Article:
I’ve been thinking about this post for a few days, but have been uncertain as to whether or not to write it; partly because I wouldn’t mind some peace and quiet, partly because I may not really do it justice, and partly because the response to it may essentially illustrate what I’m trying to point out.

Those involved in the climate debate may be aware that Willard often refers to ClimateballTM. I think there are some who interpret this as suggesting that the climate debate is just a game and we that we are all just having fun. I don’t think that is correct. What I think is being suggested (and Willard can correct me if I’m wrong) is that it’s a game whether we like it or not. If you’re going to get involved, it’s best that you understand that it is game, how to play the game, and what the rules are. If you want to know the rules, they’re explained quite succinctly here. To be clear, I wish this weren’t true, but I think – broadly speaking – it essentially is.

It would be wonderful if we could have thoughtful discussion amongst people who broadly disagree, but who are willing to listen to what the other person has to say, give it some thought, and maybe actually agree with some – if not all – of it. Instead, it’s more about scoring points. Find a way to undermine the other person’s argument. Find a way to undermine their credibility. Find a way to dodge their arguments against your position. Don’t necessarily apply the same standards to yourself as you apply to everyone else (of course, you then make out that you hold a higher moral ground). Again, to be clear, I certainly don’t think this is how it should be conducted; it just appears as though this is – sadly – how it is often conducted.

What made me decide to write this was largely the response to my Criminally negligent post. I thought I’d written something quite benign. I was suggesting that we probably shouldn’t be considering willful/cynical climate misinformers (if they exist) as criminally negligent because our policy makers should really be able to determine who/what is credible and who/what isn’t. If they can’t – or choose not to – then I was arguing that that is our own fault (the electorate). It’s a democracy, so ultimately we’re responsible for our policy makers. I should also make clear, that by misinformers, I was only referring to those who are knowingly misinforming for their own benefit. I also, in my post, set a hypothetical suggesting that if it did turn out that some people/groups were cynically influencing policy makers for their benefit and to our (the public’s) detriment, then wouldn’t we all – irrespective of our views today – agree that that was unacceptable. I was just trying to see if we could agree on what was unacceptable or not, even if our current views are not aligned.

Did it turn out benign? Of course not. I was heavily criticised for not moderating a comment about Anthony Watts and Goebbels fast enough, while at the same time defending myself against accusations of promoting totalitarianism (not because of the comment, but because of what I’d said in my post). There were commenters getting on their high-horse about comparisons with totalitarian regimes while, in the same comment, suggesting that environmentalists have totalitarian tendencies. It was, in my view, a remarkable display of double standards. Of course, as I pointed out earlier – and should have realised myself – this is all allowed within the rules of ClimateballTM.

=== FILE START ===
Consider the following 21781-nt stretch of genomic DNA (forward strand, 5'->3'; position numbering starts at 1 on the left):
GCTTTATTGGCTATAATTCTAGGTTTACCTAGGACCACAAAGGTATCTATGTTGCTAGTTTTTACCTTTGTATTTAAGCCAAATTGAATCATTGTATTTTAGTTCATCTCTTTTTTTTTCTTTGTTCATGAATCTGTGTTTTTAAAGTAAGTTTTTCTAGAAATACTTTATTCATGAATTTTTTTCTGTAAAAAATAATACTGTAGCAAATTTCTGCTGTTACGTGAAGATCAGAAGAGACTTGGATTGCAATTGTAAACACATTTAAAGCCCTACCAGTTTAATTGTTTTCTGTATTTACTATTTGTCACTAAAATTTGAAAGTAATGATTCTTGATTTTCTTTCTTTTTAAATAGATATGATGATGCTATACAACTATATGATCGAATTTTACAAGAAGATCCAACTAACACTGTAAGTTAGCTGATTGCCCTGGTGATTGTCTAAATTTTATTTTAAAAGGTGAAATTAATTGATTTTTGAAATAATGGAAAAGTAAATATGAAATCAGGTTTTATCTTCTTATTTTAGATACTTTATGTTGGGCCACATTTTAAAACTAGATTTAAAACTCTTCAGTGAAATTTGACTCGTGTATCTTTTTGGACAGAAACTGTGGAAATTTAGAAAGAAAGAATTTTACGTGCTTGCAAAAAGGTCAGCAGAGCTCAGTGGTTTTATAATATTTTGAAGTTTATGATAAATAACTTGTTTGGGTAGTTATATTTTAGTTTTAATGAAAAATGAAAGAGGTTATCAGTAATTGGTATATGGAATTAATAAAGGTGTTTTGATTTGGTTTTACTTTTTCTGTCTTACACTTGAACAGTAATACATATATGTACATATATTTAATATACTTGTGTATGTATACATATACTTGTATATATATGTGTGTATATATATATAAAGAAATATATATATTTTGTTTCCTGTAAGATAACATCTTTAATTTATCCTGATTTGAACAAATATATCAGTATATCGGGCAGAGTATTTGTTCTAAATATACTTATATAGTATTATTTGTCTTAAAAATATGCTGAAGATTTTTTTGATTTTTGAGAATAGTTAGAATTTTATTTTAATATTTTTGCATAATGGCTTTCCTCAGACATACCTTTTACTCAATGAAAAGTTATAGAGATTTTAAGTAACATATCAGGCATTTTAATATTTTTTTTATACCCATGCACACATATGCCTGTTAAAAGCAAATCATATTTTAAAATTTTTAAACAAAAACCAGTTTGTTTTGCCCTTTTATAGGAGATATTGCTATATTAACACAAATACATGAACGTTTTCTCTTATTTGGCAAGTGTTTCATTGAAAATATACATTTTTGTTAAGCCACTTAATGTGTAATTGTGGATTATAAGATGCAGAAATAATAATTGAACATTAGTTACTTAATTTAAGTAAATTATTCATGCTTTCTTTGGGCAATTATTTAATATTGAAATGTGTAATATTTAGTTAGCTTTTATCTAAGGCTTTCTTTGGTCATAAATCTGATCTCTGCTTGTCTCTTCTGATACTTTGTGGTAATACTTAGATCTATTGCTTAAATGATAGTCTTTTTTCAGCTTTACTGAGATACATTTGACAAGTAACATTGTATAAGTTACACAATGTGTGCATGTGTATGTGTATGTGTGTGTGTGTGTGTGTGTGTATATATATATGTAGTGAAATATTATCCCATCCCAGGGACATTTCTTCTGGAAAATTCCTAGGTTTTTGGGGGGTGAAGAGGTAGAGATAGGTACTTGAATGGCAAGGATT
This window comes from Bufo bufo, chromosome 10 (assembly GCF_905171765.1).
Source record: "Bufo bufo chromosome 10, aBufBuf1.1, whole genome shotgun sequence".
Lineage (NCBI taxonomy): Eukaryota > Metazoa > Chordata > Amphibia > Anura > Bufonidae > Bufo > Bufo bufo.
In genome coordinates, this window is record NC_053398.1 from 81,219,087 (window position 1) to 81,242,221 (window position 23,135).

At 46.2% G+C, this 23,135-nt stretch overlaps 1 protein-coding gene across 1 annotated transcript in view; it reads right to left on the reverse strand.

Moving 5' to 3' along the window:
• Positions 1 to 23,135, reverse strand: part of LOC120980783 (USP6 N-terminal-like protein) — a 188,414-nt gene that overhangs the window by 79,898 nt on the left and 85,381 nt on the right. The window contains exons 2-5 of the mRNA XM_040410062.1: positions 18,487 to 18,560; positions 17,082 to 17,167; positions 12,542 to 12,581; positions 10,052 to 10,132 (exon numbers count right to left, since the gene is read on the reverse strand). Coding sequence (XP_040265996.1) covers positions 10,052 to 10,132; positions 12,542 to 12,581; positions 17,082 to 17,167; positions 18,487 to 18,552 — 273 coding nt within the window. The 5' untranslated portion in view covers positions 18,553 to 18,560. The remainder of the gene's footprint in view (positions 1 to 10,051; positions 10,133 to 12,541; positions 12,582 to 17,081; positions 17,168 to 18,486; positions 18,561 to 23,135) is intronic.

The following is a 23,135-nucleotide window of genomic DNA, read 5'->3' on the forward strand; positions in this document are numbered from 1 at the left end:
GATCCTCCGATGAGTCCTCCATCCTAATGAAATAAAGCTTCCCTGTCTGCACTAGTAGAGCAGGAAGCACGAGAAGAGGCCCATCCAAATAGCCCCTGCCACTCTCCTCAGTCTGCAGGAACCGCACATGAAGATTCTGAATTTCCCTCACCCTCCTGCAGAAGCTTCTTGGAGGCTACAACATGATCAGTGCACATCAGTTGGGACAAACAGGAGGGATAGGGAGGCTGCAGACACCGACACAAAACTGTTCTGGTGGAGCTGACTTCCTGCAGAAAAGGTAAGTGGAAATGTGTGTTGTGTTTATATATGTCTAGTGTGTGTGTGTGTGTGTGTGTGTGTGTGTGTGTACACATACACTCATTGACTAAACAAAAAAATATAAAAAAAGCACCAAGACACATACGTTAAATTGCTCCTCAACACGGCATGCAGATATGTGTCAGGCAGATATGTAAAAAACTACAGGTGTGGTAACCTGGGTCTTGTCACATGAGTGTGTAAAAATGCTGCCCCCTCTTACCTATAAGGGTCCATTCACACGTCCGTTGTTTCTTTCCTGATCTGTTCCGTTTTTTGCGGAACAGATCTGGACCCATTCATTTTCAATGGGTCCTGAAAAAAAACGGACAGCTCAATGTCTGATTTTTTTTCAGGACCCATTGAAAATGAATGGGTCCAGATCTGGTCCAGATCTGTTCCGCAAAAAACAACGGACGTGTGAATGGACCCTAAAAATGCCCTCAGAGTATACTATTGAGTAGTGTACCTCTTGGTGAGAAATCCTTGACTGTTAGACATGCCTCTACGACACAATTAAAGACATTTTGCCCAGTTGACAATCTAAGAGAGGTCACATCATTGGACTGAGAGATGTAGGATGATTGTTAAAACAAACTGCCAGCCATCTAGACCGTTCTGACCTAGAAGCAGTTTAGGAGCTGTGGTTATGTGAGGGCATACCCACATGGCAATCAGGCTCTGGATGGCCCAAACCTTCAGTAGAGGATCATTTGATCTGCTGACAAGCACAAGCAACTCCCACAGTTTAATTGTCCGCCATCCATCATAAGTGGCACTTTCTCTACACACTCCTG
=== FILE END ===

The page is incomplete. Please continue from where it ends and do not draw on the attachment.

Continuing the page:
Does it stop there? Of course not. My Criminal Negligence post was a comment on an article written in The Conversation by Lawrence Torcello, an Assistant Professor of Philiosophy at the Rochester Institute of Technology. According to DeSmogBlog (also covered by Sou) Lawrence Torcello has now had 700 items of correspondence complaining about his article and which include such gems as Die you maggot.

One of those who’ve written to complain (to the provost of Torcello’s college) was Lord Christopher Monckton himself. Can we find any instigator for these complaints? Well archived here is a WUWT post promoting Monckton’s letter. An earlier post (archived here) is Anthony Watts referring to Torcello’s article (which I doubt he actually read) as despicable climate ugliness, and giving people information about where to write to complain. He does add

If you choose to lodge a complaint, be sure to be courteous and factual, we don’t need to surrender the moral high ground to anger.

Well, unless the reports about the correspondence are wrong, this suggestion was ignored by many.

Anthony Watts was sufficiently appalled by the comment that I failed to moderate quickly enough, that he made it quote of the week (archived here) and – ironically – also mentioned his post giving details of where to complain about Torcello. Is Anthony going to now have a post illustrating his disgust at the behaviour of some of those who’ve complained about Torcello? I doubt it. Why? Because it’s not required within the rules of ClimateballTM.

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73 Responses to Climateball(TM)

  1. Unfortunately this is the normal mode of operandi for most of these type of folks. You know that for example Watts had no problem whatsoever with using Hiroshima bombs to give his readers an idea about the amounts of energy involved. But as soon as it was used to illustrate how much extra energy our planet is absorbing he objected to the usage (and defended his usage).